But in space, you don't need that doorway between the sea and the sky, because your "fighter" is operating in the same medium as the mothership. You don't need a flight deck. You just need a hatch, or maybe just a clamp that attaches the fighter to the hull if you don't mind leaving it outside. You don't need the big engines or the big elevated flight deck. And hence it doesn't make nearly so much sense to put all of your eggs in one basket. There might still be some efficiencies in grouping them together, but the fighters are probably more analogous to helicopters rather than F-18s. Almost every ship in the U.S. Navy carries a helicopter, or at least could temporarily. And before the emails start, Battlestar Galactica is one of my favorite TV shows.
FP: So it sounds like sci-fi space warfare is transplanted naval warfare, but a very mixed bag when it comes to realism?
CW: It is kind of a mixed bag, but "realistic" is a word that I have problems with. For a lot of these models, the assumption drives the conclusion. The ability of your laser cannon drives a lot of the problem. If you have a faster-than-light propulsion or communications capability, that also drives the problem. If you do a fairly simple extrapolation of current technology, what you end up with is space combat as sort of ponderous ballet with shots fired at long distance at fairly fragile targets where you have to predict where the target is going to be. You don't end up with space fighters. You don't end up with lots of armaments. On the other hand, if you look at the modern U.S. Navy and then go back 300 years, there are things now that would be incomprehensible to people back then. They would get some parts, but not others. Our scientific knowledge is greater than ever in human history, so there's a greater chance that we have a complete understanding of the physics in the future. But then again, you don't know what you don't know. I remember seeing a submarine book when I was in high school. A Jules Verne type of book, with a submarine with a sled that hung underneath the sub, with some kind of contact sensor to let you know if you were close to the bottom. They didn't know about sonar. It was a perfectly logical, perfectly clever solution to a problem. It also turned out to be perfectly wrong.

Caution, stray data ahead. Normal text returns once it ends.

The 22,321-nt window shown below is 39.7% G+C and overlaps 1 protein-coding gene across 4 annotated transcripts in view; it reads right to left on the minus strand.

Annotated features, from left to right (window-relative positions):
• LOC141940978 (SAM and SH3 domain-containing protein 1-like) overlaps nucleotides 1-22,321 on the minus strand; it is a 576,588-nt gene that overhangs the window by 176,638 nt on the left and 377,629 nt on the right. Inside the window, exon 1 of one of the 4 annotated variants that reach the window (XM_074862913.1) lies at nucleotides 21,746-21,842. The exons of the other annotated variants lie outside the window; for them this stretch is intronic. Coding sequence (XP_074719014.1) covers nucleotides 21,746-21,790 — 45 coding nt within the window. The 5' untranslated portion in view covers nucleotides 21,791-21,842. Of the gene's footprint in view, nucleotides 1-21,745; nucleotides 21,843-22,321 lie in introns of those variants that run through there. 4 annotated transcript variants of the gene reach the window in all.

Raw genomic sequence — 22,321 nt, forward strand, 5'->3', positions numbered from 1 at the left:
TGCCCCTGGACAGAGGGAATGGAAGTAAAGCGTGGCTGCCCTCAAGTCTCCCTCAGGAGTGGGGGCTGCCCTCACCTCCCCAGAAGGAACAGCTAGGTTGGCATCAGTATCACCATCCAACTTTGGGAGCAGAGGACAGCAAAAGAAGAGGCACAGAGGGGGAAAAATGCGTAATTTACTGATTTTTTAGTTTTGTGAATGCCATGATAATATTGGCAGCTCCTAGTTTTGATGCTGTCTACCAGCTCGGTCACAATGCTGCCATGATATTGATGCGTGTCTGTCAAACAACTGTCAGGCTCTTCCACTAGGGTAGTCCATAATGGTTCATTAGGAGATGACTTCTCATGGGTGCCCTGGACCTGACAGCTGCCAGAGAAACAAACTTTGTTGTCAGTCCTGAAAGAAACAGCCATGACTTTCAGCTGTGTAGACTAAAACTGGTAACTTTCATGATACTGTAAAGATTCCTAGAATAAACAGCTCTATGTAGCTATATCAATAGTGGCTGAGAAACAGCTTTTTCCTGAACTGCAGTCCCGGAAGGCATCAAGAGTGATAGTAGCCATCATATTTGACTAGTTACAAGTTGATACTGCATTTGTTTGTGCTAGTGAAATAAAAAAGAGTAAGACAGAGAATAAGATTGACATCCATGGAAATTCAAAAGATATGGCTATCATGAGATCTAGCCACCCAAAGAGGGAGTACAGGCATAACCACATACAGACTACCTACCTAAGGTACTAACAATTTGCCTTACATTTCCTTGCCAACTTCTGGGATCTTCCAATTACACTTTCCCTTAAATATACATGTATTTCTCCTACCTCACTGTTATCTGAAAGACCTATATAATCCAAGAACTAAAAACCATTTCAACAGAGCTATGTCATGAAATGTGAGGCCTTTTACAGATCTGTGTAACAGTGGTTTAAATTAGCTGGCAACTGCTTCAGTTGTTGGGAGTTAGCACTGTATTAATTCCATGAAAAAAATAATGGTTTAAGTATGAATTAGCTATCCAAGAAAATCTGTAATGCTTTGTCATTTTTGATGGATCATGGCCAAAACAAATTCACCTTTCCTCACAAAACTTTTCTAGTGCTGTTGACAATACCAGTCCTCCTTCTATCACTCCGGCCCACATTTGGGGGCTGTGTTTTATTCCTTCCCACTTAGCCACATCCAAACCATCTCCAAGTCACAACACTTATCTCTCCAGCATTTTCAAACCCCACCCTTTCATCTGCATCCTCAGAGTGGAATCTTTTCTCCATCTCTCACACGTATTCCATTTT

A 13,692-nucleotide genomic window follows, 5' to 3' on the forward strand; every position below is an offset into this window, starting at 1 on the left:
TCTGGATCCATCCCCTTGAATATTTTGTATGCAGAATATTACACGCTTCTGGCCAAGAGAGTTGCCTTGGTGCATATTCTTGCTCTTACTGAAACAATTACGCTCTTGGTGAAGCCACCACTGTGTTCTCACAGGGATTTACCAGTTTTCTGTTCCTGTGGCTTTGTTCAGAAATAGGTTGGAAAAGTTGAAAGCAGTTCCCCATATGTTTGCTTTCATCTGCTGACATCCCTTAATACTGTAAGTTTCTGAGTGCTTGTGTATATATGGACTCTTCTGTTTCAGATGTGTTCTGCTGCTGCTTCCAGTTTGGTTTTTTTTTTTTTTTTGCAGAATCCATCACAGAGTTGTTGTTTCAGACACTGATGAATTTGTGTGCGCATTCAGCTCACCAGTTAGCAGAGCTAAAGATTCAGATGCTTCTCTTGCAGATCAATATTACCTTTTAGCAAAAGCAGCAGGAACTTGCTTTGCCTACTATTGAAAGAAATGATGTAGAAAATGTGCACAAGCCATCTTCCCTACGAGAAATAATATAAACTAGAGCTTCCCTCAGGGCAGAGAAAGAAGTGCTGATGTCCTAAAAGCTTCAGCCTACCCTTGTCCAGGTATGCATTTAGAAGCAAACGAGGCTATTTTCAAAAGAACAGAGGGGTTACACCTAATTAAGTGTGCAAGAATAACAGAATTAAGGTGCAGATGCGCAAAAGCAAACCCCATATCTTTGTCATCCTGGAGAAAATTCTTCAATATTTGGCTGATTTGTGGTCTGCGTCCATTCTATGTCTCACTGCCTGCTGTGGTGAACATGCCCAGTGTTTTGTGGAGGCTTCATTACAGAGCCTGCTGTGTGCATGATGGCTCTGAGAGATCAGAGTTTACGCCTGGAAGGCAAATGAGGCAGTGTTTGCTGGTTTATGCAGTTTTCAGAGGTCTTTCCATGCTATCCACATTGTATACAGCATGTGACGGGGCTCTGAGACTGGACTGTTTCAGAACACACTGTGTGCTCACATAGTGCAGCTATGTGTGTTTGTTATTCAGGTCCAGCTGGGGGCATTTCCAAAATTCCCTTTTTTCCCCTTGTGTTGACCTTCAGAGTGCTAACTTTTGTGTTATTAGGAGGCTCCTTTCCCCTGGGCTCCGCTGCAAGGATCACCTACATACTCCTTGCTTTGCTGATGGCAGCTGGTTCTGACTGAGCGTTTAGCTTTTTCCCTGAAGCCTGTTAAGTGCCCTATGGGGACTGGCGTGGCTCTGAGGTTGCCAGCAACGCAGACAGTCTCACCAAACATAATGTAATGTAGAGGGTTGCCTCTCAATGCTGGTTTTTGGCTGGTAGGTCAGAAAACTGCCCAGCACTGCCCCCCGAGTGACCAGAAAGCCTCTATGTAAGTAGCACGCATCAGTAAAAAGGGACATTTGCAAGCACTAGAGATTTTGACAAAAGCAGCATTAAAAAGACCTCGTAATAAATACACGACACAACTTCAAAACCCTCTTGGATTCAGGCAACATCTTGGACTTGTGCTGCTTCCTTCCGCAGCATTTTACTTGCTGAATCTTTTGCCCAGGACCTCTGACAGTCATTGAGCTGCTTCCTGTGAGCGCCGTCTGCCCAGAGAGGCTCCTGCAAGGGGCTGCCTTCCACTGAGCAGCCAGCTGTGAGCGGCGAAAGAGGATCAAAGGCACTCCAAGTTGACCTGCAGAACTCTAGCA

FP: What about ships turning in space like airplanes?
CW: Babylon 5 was closer in that it understood that there is no air in space and you don't bank. But even on that show, the ships would be under thrust, and then they decide to go back the way they come, they would spin around and almost immediately start going in the opposite direction. That doesn't work. They ignored the fact that acceleration is cumulative. But I do like that they can rotate in flight and fire sideways. Babylon 5 and the new Battlestar Galactica are far and away the best in trying to portray vector physics. There are a lot of problems with the way they do it, but I'm willing to give them an A for effort.